Austria Rail Passes and Train Tips

By Rick Steves

Are rail passes a good value for Austria?

Generally speaking, yes — and since hardly any daytime trains require reservations, a pass is also more convenient than buying tickets as you go.

How do I see whether a rail pass makes sense for my trip in particular?

Train Fares: Austria

Map shows approximate costs, in $US, for one-way, second-class tickets. For first-class fares, add 50 percent.

Use this map to add up approximate pay-as-you-go fares for your itinerary, and compare that cost to the price of a rail pass for the number of days you expect to spend on the train. Also, follow the links below for:

More tips for figuring out whether a pass makes sense for your trip
The basics on choosing among rail passes
More tips on how to save money by fine-tuning your rail pass
Advice on deciding between first and second class
Fare-estimate maps outside Austria
Answers to frequently asked rail-pass questions

What are my options for rail passes that cover Austria?

Choose one of the passes below to check prices and to buy your pass (orders are fulfilled by Rail Europe).

Austria Eurail Passkey details

2-Country Eurail Select Passread more about Select Passes

3-Country Eurail Select Pass

4-Country Eurail Select Pass

Eurail Global Pass (28 countries) → read more about this pass

Central Europe Triangle Passkey details

European East Passkey details

Rail shopping cart: Have an order underway? Review and complete it here.

Extra tip: If you're considering a single-country Austria Eurail Pass for more than three days of travel, note that the European East Pass costs about the same, but covers three more countries as well (Czech Republic, Slovakia, and Hungary). Likewise, for roughly the same price of a single-country Austria pass, you can get a two-country Select Pass that combines Austria with either Hungary, the Czech Republic, or Slovenia/Croatia (which count as a single country for the purposes of this pass).

Do I need to make seat reservations on Austrian trains?

For the most part, you can hop on most Austrian trains with just your rail pass in hand. Only overnight trains, and some international routes, require reservations (as indicated in online train schedules).

What do rail passes cover in Austria?

All trains within Austria, as well as the following extras:

  • Trains running nonstop between Salzburg and Kufstein, even when they cross a bit of Germany. (Trains that stop in Germany — e.g. at Rosenheim, in the southeast corner of Germany — are only covered by German rail passes and tickets.)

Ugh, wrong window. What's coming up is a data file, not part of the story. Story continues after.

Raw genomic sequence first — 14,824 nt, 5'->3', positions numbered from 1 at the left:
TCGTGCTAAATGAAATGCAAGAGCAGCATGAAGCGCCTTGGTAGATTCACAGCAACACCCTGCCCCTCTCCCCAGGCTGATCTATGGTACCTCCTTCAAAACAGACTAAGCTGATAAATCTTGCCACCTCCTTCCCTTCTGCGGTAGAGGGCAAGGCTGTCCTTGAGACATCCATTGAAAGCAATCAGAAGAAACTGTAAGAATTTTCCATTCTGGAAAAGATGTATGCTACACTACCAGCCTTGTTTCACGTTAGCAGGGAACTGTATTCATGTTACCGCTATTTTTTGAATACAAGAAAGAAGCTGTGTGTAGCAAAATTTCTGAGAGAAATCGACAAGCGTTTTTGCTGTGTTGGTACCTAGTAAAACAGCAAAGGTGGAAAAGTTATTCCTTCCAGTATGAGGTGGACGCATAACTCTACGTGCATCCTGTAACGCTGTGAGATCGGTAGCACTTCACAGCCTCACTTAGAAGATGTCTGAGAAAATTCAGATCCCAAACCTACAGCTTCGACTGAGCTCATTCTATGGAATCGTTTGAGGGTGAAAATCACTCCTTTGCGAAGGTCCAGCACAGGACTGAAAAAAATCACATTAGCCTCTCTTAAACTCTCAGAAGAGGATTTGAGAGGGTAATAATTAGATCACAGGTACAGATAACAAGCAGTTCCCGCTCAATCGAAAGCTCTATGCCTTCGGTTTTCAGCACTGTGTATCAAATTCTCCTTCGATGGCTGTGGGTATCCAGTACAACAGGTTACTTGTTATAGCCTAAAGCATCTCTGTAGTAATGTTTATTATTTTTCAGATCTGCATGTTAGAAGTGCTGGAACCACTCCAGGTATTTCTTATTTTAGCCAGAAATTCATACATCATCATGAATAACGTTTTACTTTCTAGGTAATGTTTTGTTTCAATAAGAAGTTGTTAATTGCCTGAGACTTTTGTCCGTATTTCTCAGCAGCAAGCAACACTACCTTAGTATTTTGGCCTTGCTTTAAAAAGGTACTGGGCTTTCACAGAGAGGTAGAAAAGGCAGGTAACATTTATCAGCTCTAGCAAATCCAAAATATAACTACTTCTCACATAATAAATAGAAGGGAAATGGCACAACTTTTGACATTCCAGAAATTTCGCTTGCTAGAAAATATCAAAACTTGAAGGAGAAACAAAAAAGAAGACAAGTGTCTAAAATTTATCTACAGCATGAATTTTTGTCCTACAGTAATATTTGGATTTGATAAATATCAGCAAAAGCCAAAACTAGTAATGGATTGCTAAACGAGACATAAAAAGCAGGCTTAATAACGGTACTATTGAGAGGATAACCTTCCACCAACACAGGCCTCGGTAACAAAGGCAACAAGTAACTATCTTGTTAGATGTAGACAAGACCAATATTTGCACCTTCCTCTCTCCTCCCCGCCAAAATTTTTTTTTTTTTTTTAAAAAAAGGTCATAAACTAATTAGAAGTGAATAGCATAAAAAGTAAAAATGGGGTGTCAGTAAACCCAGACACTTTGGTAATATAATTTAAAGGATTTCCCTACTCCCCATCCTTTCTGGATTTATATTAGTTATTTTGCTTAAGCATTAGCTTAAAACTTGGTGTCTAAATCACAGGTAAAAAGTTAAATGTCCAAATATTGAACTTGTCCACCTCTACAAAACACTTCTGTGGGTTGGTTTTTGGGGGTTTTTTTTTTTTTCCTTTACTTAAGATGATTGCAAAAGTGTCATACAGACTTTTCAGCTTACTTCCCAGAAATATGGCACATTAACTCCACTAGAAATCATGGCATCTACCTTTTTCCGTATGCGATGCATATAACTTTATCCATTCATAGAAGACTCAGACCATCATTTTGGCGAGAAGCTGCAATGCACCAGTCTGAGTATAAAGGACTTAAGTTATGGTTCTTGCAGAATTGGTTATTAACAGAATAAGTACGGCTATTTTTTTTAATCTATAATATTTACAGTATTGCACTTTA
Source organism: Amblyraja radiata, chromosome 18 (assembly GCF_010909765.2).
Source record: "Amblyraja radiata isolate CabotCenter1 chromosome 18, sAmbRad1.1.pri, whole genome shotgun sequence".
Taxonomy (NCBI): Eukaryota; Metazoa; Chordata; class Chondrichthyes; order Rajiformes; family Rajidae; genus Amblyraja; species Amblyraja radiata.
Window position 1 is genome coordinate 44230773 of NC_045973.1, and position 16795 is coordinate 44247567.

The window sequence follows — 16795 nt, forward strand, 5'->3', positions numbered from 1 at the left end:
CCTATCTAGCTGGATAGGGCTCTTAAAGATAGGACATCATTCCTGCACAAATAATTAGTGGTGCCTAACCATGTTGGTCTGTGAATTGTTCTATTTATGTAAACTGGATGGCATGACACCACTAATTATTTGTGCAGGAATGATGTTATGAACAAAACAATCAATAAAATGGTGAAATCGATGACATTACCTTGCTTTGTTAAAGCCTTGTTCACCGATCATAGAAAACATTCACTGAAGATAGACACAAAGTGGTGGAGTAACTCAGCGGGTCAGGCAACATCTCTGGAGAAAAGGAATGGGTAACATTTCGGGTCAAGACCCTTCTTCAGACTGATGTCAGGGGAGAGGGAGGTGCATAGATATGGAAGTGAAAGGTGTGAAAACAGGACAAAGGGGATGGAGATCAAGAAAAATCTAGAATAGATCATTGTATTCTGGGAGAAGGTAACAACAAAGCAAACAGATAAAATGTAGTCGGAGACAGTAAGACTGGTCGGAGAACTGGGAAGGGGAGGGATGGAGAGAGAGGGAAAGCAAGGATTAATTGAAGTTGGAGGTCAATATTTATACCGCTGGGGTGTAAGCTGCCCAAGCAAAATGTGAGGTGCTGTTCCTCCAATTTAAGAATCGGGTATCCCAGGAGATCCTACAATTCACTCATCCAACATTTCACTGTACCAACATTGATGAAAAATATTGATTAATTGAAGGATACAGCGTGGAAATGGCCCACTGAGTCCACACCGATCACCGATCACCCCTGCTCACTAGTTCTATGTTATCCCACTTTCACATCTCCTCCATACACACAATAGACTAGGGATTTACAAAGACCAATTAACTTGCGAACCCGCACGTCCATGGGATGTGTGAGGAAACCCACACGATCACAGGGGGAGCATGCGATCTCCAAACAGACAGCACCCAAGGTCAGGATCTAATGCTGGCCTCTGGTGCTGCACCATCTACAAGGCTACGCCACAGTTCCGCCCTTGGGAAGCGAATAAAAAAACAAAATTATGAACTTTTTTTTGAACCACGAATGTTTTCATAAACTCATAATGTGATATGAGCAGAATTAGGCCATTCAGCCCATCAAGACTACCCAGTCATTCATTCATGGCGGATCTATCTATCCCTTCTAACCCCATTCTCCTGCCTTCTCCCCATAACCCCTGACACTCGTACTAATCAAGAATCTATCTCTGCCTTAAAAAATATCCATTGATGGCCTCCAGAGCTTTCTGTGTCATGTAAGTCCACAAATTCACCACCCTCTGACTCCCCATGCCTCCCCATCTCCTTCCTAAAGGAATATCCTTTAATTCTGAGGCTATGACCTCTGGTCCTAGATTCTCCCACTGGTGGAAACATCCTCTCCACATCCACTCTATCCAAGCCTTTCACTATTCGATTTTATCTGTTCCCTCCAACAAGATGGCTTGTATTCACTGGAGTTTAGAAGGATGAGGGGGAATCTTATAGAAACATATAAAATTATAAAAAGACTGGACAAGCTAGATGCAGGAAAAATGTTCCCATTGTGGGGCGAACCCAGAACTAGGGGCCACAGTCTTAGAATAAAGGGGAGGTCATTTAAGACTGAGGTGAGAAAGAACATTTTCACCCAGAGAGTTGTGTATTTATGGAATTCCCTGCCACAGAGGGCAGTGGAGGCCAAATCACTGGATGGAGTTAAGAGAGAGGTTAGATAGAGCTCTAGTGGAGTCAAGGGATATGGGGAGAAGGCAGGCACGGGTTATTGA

• All Eurail-brand passes grant you a 50 percent discount on certain Lake Constance boats.
  • All Eurail-brand passes grant you a 20 percent discount on certain Danube river cruises.
  • The bus between Villach, Austria and Venice (Mestre and Tronchetto stations), which is run by the Austrian Railway, is covered by rail passes. Reservations cost about $15; if your pass doesn't cover both countries, you'll also need to pay a supplement. (The popular bus connection shown on the train-fare map on this page — the dashed line between Reutte and Füssen — is not covered by rail passes.)

  • Other bonuses are described in materials that come with the rail pass.

Any tips for buying point-to-point train tickets in Austria?

If a rail pass doesn't pencil out for your trip, you may be able to shave off the cost of your train tickets with some of these tips:

  • Youths (under 26), seniors (62+), and families with kids under 15 can save up to 50 percent on point-to-point train tickets with a Vorteilscard (€19–29, valid for one year, requires photo).
  • Group-ticket discounts start at two travelers and get better as you add more people.
  • With Sparscheine discounts, you can nab some great deals by buying a train ticket at least three days in advance for pre-selected dates and times (seats are limited and refund restrictions apply; not sold by US agents).
  • Search for Austrian ticket fares on the Austrian Federal Railway's site. You can also order by phone at 011-43-5-1717 (from within Austria, call 05-1717); dial 4, then ask for help in English.
  • Those staying longer in Austria can get discounts for a full year by purchasing a full-fare Vorteilscard or one of several Österreichcards.

Also see our general tips for buying point-to-point tickets.

Austria Rail Passes: Key Details

Single-country Austria Eurail Pass: Valid for just one month, not two, after you've activated the pass. Note that adding extra days on this pass, at about $20–30/day, is significantly cheaper than doing so on a multicountry pass.

European East Pass: Covers nearly all trains in Austria, Czech Republic, Slovakia, and Hungary (but isn't accepted on Austria's "WestBahn" brand private trains). Valid for just one month, not two, after you've activated the pass. Note: This is not a Eurail-brand pass, so special Eurail promotional deals don't apply to this pass.

Central Europe Triangle Pass: Covers three train trips in a circle of either Vienna–Budapest–Prague or Vienna–Salzburg–Prague (choose your cities at time of purchase). If these specific routes fit your trip, then this pass saves money over buying separate train tickets between these cities. You can start at any listed city and travel in either direction to return to your starting point via the most direct route. For instance, Prague–Salzburg travel is covered via Linz (6/day, 1 direct, most with 2 changes), but not via Germany. Not valid on "WestBahn" brand private trains. This pass is pre-validated for your specified one-month travel period, but still needs to be activated (stamped) by a train-station staffer prior to first use, and cannot be refunded after the first day of validity. Note: This is not a Eurail-brand pass, so special Eurail promotional deals don't apply to this pass.